Students and staff throughout Morgan Hill Unified School District are getting ready to return to school April 12, but some parents are concerned the new in-person classroom schedules don’t give all students equal time on campus.
Most of the district’s 8,500 or so students have been in distance learning since the Covid-19 pandemic began in March 2020. In November, the district began a pilot program—which has since grown to 24 classrooms—to bring some students back to campus for in-person instruction.
Starting April 12, all 14 MHUSD schools will begin new hybrid schedules in which participating students spend portions of each day or week on campus in the classroom, and other portions at home for distance learning, according to information presented at the March 30 MHUSD board of education meeting.
Districtwide, the parents of about one-third of MHUSD’s students have opted to continue full-time distance learning, according to Assistant Superintendent for Educational Services Pilar Vazquez-Vialva. Each campus will be able to accommodate all students choosing to return to in-person instruction, with social distancing guidelines in place.
But several parents of students at Jackson Academy of Math and Music pointed out to the board that their children will not be receiving nearly the same amount of in-person instruction time that kids the same age at other schools will receive.
One of these parents, Jennifer Benson, said March 30 that JAMM’s in-person program includes only four hours in the classroom per week. By contrast, she said San Martin Gwinn’s schedule as of April 12 will place students in the classroom for 14 hours per week.
“I would like to know how these inequities are justified,” Benson said at the March 30 online board meeting.
“Children should not have less opportunities based on where they live,” added Maggie Cockayne, also a JAMM parent.
JAMM and SMG are the only two K-8 schools in MHUSD. Each school’s proposed bell schedule could not be acquired by press time, but MHUSD spokeswoman Lanae Bays said the daily schedules are still a work in progress at some sites.
MHUSD staff said the main reason for the discrepancy in schedules is a construction project has been underway at JAMM since the pandemic started, displacing teachers to new, unfamiliar classrooms. But JAMM Principal Patrick Buchser said at the March 30 meeting that the school will have the ability to phase in more hours for in-person students as the rest of the academic year proceeds, into the fall.
With campuses empty during 2020, the district took the opportunity to accelerate the construction at JAMM, which required almost every teacher to move to a different classroom, according to Superintendent Steve Betando.
Some available classrooms currently available at JAMM are not large enough to accommodate a significant number of students. Betando added that in a survey sent out to JAMM parents earlier this year, about half said the proposed bell schedule for the in-person return was “satisfactory.”
Buchser told the board March 30, “As we move forward, we hope to re-evaluate and re-survey. We will have the opportunity for increased student time on campus. My hope is to start school next year (fall 2021) in a normal fashion.”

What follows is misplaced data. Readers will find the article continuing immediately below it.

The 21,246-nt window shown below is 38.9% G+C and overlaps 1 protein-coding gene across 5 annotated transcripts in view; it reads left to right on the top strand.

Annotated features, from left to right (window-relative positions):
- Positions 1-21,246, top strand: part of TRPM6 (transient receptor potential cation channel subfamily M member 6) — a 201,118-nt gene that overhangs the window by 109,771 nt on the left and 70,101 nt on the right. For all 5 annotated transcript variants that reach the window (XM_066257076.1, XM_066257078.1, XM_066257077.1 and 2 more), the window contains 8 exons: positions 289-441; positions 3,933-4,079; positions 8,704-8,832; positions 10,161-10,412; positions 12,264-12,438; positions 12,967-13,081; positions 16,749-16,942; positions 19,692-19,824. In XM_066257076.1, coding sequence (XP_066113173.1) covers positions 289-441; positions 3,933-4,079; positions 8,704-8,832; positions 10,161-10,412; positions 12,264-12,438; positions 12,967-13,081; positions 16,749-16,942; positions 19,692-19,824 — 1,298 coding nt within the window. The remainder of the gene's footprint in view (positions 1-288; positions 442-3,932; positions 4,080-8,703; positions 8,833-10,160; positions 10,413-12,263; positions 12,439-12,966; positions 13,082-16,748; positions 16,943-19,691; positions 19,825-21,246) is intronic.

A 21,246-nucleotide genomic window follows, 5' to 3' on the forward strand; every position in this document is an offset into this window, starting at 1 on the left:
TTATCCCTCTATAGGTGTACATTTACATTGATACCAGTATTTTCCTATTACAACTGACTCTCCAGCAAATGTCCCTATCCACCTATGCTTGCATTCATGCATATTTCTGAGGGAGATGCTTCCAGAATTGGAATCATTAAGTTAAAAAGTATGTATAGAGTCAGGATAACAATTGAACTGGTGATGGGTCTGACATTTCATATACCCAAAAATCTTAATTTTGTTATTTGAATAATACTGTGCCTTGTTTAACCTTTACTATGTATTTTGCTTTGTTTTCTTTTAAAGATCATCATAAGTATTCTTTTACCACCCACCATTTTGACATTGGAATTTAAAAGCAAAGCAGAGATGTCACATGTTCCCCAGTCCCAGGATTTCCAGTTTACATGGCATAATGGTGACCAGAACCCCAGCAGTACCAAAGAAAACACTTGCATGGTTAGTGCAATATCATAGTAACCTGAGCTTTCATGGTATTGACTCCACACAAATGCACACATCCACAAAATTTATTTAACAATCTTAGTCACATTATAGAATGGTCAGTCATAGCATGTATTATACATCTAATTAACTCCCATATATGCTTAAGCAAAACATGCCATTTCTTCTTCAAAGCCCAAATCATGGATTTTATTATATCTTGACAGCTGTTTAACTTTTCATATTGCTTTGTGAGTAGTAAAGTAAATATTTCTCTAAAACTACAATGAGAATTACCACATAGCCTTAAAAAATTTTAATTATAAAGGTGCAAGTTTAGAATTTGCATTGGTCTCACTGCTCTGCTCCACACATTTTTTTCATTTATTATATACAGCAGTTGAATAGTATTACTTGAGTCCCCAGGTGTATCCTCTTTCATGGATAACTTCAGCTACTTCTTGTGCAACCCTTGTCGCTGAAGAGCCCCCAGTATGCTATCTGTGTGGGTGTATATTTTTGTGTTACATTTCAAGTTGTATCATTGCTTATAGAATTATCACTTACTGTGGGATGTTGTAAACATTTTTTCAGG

Principals from some of the district’s other schools shared their sites’ new proposed bell schedules for the April 12 return. The schedules vary by grade level, partly due to the portion of each student body opting to return to the classroom and the length of social distance (3, 4 or 6 feet) enforced.
At Los Paseos Elementary School, students will be in the classroom for 10 hours over four days each week, plus one full day devoted to distance learning for all students. At Britton Middle School, students will spend about 13 hours per week—including time between periods—on campus, according to schedules presented at the March 30 board meeting.
At Live Oak and Sobrato high schools—where only about one-third of students opted in for in-person learning—the proposed schedule includes four full days in the classroom, plus one day at home with distance learning.
Districtwide, the parents of younger students have been more willing to send their children back to the classroom, according to MHUSD staff. About 68 percent of elementary students will return in person April 12, while only about 57 percent of middle school and 33 percent of high school students opted in.
Based on updated recommendations from state and federal public health authorities, MHUSD has reduced social distancing requirements at some grade levels for the April 12 return to school. Students from pre-school through fifth grade must be distanced at least 3 feet, chair-to-chair; sixth through eighth grade students spaced at least 4 feet apart; and high school students must remain at least 6 feet apart in the classroom.
The district is also following Centers for Disease Control and California Public Health recommendations to encourage students and parents to screen themselves for potential Covid-19 symptoms at home, before going to school. District staff is not recommending that schools conduct symptom checks on campus.